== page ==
Crunching the numbers: How much does it cost to bring VR in house?

Virtual reality is huge news at the moment, and whether you’re dealing with PR teams who want to cash in on the attention it garners or creatives who want to push themselves in a new medium, chances are someone’s already asked if your team can produce VR content. After all, it’s just like video, right? Well, not really.

VR content is very much its own animal, and requires a specialist skillset and kit list. We’ve been supplying equipment to the creative industries for over 25 years, and have our internal video workflow (and those of our clients) nailed down. But in order to start offering VR as a service, we’d have to make some fairly major upgrades to our stash of shooting kit, storage and 3D animation skills – and we imagine many agencies are in a similar position.

It’s an investment worth making though, as it’ll allow you to stay current, help clients take advantage of a major new channel, and avoid losing long-term clients to more on-trend rivals. With that in mind, let’s take a look at what you’ll need to invest in..

First things first: what kind of content will you be creating?

Currently, most commercial VR content falls into one of two camps: 360-degree video (video footage that lets the viewer look all around the setting, rather than just showing them a static shot from one angle) and immersive VR (the interactive, 3D-animated kind that makes you feel like you’ve wandered into a videogame). These need very different skillsets and equipment, and are suited to very different projects.

360 video has been used effectively to create more exciting versions of the traditional corporate ‘explainer’ (here’s a great example from The Verge and Michelle Obama). A similar technique has been used in concert videos to give viewers the sensation of really being there, and Topshop used the technology to let visitors to their flagship store experience what it’s like to be on the front row at London Fashion Week.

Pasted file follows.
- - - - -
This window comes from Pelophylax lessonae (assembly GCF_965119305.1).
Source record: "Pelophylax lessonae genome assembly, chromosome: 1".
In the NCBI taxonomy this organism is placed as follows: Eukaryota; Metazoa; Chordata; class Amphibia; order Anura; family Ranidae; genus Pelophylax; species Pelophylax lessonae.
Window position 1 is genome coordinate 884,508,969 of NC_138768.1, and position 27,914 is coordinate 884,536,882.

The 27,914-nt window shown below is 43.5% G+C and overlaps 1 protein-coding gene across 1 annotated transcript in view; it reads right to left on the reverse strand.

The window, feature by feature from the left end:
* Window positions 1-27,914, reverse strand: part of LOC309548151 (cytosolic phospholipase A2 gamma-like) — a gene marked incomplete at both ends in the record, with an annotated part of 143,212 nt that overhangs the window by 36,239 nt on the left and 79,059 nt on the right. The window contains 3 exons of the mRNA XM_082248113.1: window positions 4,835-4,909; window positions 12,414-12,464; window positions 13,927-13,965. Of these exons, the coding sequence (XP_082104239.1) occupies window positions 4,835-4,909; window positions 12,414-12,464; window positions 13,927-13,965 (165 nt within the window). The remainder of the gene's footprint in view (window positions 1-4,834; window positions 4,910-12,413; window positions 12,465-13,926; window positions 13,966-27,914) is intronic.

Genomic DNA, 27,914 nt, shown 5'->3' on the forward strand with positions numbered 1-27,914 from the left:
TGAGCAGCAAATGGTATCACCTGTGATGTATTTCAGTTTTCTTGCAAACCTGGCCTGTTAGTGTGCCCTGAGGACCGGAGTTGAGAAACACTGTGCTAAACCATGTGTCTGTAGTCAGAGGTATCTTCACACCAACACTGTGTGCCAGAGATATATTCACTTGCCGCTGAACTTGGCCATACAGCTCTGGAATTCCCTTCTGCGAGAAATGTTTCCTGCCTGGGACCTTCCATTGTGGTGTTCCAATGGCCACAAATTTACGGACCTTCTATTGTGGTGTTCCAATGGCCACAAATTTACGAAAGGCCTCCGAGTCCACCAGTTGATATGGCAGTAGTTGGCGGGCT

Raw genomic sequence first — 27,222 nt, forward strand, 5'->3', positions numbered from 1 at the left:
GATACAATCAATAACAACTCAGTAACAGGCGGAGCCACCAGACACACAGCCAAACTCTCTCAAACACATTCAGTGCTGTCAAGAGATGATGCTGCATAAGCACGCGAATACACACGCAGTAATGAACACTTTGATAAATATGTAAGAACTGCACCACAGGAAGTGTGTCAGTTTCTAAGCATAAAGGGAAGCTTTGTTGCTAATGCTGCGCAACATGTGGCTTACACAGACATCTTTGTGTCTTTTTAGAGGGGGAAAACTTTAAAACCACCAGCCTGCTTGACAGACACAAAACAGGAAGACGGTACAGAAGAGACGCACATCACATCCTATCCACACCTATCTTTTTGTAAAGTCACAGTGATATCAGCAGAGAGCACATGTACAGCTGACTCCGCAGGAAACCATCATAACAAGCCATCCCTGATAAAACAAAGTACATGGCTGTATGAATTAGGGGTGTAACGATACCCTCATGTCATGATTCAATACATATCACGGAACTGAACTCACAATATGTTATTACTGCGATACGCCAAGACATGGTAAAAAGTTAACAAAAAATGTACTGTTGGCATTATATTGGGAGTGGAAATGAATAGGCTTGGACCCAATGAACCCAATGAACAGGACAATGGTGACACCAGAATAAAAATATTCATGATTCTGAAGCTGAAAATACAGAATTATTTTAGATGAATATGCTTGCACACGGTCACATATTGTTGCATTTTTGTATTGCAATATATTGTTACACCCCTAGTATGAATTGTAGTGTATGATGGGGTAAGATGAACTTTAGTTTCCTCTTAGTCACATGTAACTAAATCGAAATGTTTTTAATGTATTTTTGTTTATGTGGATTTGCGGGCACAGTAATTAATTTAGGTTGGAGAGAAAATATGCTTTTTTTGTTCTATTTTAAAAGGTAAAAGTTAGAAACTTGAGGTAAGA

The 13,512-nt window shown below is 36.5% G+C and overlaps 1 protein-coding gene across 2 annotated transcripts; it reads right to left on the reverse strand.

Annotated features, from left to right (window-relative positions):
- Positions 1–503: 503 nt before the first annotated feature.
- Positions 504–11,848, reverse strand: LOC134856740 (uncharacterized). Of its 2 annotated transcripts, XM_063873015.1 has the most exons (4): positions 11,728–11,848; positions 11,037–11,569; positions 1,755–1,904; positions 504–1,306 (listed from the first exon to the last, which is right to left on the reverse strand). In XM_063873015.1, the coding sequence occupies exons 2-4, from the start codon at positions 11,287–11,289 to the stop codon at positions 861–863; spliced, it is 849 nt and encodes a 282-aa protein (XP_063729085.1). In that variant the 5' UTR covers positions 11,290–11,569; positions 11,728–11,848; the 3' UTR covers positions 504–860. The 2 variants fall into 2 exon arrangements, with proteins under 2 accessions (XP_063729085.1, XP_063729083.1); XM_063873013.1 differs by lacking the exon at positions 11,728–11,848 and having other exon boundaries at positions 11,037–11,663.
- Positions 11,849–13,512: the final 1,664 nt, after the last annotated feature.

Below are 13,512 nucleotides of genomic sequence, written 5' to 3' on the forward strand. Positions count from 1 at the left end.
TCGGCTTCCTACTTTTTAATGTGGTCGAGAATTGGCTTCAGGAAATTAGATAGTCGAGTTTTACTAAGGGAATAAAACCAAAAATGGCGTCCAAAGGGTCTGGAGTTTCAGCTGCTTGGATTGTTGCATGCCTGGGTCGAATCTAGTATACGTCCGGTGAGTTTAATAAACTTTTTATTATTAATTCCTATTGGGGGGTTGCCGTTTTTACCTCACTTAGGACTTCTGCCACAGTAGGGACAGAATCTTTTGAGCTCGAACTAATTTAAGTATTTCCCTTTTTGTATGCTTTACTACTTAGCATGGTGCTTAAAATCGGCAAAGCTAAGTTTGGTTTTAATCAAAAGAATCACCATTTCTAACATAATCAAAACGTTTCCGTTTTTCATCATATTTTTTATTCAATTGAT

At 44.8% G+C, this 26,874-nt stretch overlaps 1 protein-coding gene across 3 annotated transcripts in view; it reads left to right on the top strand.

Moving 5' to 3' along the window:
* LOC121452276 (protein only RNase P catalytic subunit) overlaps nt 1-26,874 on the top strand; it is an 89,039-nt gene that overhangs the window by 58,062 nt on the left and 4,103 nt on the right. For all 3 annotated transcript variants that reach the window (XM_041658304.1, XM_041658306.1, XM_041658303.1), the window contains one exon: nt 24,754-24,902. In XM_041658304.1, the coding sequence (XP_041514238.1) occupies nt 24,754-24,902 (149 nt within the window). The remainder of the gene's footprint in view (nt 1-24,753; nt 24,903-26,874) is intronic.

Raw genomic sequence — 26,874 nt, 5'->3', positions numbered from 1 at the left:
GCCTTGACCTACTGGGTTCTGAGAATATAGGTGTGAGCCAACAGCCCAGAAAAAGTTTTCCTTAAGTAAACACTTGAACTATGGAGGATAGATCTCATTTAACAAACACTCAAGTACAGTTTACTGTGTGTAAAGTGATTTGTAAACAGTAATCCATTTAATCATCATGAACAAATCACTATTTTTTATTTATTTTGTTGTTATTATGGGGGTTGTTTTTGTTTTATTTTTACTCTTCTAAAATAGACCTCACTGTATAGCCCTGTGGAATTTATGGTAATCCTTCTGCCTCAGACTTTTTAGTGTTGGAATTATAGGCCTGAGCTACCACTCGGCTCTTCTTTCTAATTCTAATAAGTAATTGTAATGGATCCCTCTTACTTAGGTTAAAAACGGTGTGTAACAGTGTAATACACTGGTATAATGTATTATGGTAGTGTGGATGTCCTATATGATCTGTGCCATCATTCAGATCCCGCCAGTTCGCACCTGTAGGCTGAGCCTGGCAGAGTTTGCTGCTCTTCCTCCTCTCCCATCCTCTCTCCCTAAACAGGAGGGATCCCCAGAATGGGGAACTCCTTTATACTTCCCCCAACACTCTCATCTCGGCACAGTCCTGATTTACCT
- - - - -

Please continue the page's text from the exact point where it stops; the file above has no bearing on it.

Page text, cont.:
If you’re already offering video services, you can scale them up to include the shooting, stitching and editing of 360 video. Many 360 degree videos include graphics and animations as well as live footage, and your team probably already has the skillset and tools needed to create these.

Immersive VR has more in common with 3D animation and games development, with most projects taking viewers on a journey through a 3D landscape and allowing them to interact with objects they encounter. Delivering immersive VR requires a (relatively) expensive headset, and if you want users to be able to move around, you’ll need additional hardware to track their movements and stop them walking into walls. You’ll also need specialist hardware and software to create content.

Despite the high initial outlay, many companies are keen on immersive projects because they’re high-impact and memorable, and because their relative novelty means that a well-staged immersive event can be a big PR draw.

What kind of kit will your team need?

Cameras
If you’re shooting 360 video, there are two ways to do it: stick a load of GoPro or Blackmagic Mini Studio Cameras to a rig, then stitch the images together in post to create a single 360 image, or invest in a 360 degree camera.

While the reduce the need for stitching, many 360 degree cameras are less than perfect: lower cost ones are often function like PTZ cameras and have a limited field of vision. They’re fine for live events on Facebook 360 and similar platforms, but not ideal for anything more polished – if your client wants footage they can reuse, rather than the novelty of a one-off viewing event, we’d recommend investing in something higher-end.

As an entry level camera, you could try the Kodak PixPro (£399 ex VAT), which uses a multi-lens configuration to give you close to 360 degree coverage. The Insta360 Pro (£2999 ex VAT) is pricier, but does offer true 360-degree shooting.

If you’d prefer to try the rigged approach, stitching is inevitable (and time-consuming). You’ll need a 360-specific monitoring solution like the Teradek Sphere (£2549 ex VAT), which will stitch your panoramic footage into a 360 format so that you can show clients and directors a rough on-set cut and make sure you have the footage you need – it’s likely you’ll still need to make further adjustments in post, though.